Red Ren, Huawei, Secret Code

Commentary | August 30, 2010

Greg Austin wrote this piece for his weekly column in New Europe

We have a problem! One of the world’s leading telecoms providers, Huawei of China, sells critical equipment to America’s closest allies in Europe and Asia but many in the United States want to block its expansion there on national security grounds.

The warnings have been raised on several occasions, but most recently by eight U.S. senators in a letter to President Obama, citing Huawei’s past trade with Saddam Hussein’s Iraq, its current trade with Iran, and the risk that the Chinese government might plant secret code in some of the equipment that would undermine U.S. national security.

According to the letter: “British, French, Australian, and Indian intelligence agencies have either investigated Huawei or expressed concern that its products could facilitate remote hacking and thereby compromise the integrity of the telecommunications networks in their countries.”
This is of course technically possible. There are precedents where it has been done with equipment from other providers. Two policy problems emerge here: one to laugh about, and one to get very serious about.

First, some fun. If key U.S. allies in Europe, including Britain, already heavily rely on Huawei products and services for basic broadband services, then the clever Chinese armed forces may already be able to neutralize key NATO members. Under one of the biggest telecom procurement contracts ever, signed in 2005, Huawei has been a critical supplier for British Telecom’s high speed broadband. BT has called Huawei a “world class supplier”. Ooops! There goes Britain.

Is the reverse also true? Have the clever American spies planted secret codes in the telecoms and IT equipment sold by leading US suppliers around the world, including to China? We should note that some of China’s modern warships depend on supply of foreign technology, including in some cases foreign communications equipment.

The founder of Huawei, Ren Zhengfei, used to be a member of the Chinese armed forces. This is one source of suspicion of Huawei. Ironically, according to one source, he was denied Communist Party membership because of the Kuomintang political background of his parents. And he was pushed out of the army in the first big wave of demobilizations under Deng Xiaoping in 1982.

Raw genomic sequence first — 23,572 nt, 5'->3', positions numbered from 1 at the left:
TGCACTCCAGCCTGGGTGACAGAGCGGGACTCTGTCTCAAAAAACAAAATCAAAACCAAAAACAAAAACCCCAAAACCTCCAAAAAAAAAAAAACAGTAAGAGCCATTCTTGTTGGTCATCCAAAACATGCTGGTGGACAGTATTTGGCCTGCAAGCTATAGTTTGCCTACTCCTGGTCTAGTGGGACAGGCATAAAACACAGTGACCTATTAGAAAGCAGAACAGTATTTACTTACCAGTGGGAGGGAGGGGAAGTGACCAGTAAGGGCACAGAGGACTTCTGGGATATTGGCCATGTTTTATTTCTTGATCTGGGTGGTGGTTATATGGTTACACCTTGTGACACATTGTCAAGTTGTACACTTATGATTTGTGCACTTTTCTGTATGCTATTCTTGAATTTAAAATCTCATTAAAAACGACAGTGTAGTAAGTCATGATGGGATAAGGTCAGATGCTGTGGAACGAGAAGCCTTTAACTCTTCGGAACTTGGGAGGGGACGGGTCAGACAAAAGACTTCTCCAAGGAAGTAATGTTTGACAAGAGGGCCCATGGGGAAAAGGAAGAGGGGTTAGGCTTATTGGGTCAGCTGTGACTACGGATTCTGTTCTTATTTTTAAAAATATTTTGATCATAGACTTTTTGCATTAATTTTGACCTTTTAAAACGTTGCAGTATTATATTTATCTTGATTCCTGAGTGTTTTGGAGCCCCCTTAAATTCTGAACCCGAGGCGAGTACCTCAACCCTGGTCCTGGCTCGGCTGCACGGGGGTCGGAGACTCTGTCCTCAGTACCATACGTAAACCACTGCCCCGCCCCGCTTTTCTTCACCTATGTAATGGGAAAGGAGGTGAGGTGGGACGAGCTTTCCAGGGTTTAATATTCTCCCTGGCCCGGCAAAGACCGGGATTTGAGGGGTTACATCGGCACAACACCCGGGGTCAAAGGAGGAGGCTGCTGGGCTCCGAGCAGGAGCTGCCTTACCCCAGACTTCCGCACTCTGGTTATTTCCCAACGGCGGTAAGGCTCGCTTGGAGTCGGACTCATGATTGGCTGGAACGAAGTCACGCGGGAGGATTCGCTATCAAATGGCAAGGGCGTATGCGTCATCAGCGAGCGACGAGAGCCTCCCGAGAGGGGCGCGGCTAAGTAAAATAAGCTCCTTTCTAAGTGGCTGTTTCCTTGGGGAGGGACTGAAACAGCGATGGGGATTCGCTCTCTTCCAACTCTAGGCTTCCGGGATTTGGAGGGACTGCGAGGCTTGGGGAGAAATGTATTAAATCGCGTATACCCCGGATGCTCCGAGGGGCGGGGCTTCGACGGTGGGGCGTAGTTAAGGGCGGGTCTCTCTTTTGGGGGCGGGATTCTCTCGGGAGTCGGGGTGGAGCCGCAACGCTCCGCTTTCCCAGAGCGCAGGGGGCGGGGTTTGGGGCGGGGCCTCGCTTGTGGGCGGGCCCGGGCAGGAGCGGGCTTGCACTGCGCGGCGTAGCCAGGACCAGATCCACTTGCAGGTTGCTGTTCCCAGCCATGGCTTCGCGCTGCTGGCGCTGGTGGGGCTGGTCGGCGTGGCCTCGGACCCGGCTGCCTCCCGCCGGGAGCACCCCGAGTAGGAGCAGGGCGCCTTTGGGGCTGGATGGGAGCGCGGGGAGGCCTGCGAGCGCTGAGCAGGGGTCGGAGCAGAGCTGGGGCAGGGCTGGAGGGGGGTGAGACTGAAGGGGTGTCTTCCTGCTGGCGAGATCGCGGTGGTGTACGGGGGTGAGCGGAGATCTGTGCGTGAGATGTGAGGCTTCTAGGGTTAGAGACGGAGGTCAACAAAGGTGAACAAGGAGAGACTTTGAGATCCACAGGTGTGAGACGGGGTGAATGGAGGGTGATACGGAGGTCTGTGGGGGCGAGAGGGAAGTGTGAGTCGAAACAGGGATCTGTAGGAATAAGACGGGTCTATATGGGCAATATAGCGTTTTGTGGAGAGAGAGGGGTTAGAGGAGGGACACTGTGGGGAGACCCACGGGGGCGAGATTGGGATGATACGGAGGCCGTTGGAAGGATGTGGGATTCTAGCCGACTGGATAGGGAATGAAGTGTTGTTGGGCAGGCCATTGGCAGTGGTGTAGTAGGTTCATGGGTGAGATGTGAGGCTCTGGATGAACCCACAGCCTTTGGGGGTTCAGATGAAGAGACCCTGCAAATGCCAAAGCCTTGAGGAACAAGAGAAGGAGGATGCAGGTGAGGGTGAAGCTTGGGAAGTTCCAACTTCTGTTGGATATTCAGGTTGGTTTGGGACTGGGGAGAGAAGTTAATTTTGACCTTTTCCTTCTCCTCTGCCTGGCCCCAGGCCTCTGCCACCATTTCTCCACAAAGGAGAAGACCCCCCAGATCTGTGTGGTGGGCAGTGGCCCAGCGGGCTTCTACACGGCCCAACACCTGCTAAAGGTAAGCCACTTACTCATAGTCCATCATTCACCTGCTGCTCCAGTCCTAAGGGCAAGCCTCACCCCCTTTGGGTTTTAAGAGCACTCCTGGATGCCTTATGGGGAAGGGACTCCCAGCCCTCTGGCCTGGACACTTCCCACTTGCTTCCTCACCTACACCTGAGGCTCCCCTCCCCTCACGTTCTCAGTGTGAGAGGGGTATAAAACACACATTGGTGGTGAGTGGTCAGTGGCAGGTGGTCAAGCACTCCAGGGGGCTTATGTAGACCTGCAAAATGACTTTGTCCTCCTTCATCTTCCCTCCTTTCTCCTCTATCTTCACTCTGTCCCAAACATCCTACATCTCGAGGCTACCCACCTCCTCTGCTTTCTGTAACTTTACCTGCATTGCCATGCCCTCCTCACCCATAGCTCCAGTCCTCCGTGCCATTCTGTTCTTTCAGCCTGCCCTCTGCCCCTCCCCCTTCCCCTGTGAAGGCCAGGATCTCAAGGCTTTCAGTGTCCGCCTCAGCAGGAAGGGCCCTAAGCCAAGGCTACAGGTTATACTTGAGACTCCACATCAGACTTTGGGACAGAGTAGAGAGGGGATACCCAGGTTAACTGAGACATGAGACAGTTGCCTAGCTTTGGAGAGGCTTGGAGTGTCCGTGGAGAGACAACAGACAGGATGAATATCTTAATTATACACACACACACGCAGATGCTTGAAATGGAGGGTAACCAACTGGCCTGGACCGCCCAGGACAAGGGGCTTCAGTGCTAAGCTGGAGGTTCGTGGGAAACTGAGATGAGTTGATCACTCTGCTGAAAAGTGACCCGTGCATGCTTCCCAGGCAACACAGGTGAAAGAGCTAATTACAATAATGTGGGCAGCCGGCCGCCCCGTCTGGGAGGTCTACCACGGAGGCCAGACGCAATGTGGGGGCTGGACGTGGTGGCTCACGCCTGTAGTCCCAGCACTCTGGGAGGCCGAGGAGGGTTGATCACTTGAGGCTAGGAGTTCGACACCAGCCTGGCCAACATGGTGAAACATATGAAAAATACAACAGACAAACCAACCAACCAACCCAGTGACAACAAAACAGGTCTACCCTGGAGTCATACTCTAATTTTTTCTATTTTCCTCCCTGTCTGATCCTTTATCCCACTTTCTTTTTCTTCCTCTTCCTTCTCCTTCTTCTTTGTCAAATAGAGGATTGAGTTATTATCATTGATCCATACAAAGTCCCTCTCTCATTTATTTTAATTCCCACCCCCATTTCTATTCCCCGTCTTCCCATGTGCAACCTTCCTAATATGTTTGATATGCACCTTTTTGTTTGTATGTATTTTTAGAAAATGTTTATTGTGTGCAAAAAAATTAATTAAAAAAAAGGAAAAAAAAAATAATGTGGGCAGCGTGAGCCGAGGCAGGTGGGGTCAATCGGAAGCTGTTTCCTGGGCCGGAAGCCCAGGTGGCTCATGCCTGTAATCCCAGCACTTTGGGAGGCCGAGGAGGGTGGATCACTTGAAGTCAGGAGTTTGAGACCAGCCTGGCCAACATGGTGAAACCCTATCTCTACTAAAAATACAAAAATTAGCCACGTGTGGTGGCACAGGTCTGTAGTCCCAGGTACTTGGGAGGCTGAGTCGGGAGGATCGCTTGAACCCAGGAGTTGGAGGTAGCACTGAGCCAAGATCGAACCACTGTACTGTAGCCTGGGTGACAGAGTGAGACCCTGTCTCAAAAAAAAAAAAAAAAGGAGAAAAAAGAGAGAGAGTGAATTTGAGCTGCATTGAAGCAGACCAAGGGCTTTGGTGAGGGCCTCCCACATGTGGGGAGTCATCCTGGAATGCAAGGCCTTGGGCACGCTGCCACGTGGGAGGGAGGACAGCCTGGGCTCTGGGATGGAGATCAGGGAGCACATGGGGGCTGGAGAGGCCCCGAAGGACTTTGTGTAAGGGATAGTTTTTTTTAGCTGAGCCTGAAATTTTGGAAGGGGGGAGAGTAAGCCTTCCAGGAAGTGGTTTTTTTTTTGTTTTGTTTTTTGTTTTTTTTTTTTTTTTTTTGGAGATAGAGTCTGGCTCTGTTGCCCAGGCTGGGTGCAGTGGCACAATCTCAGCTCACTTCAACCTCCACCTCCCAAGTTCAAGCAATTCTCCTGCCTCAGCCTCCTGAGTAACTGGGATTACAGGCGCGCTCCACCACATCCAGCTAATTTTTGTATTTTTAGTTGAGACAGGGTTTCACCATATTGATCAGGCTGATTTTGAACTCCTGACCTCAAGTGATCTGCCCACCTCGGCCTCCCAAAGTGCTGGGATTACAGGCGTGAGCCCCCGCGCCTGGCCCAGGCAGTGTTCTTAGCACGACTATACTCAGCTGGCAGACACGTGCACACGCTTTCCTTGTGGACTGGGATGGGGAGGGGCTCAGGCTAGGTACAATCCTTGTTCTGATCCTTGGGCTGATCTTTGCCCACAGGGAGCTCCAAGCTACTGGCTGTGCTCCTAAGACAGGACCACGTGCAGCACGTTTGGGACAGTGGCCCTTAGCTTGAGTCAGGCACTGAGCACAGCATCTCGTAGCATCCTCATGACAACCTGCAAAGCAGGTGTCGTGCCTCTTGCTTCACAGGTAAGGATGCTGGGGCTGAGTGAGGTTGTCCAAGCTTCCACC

Seriously though, and this second point is very important, overcoming the mis-trust of Huawei in the United States is important. To do this, China needs to take certain steps alone and China and the United States need to work together on yet other measures.  For its part, China must do something about the unremitting and massive attacks from its territory on foreign networks and confidential data. Of course, its choices are limited both technically and politically. But according to a well-informed source, the Chinese government does have in place the potential for physical control of all internet gateways for traffic passing into and out of China. It needs to work on strategies for reversing the growing mis-trust of it on account of its global electronic invasion.

Together, the governments of China and the United States need to work with their leading corporations to set up a system for guaranteeing supply chain integrity. This has complex technical and political aspects, and it probably can never be 100 per cent guaranteed. But comprehensive new measures need to be put in place. Huawei has been  honoured as Vodafone’s Supplier of the Year and has been given the Financial Times' Arcelor Mittal Boldness in Business award, among others. But China needs to do more. The anxious Americans could also relax a little. Security interdependence in ICT is here to stay. American politics needs to come to terms with that and work out with China the rules that protect their separate and their mutual interests.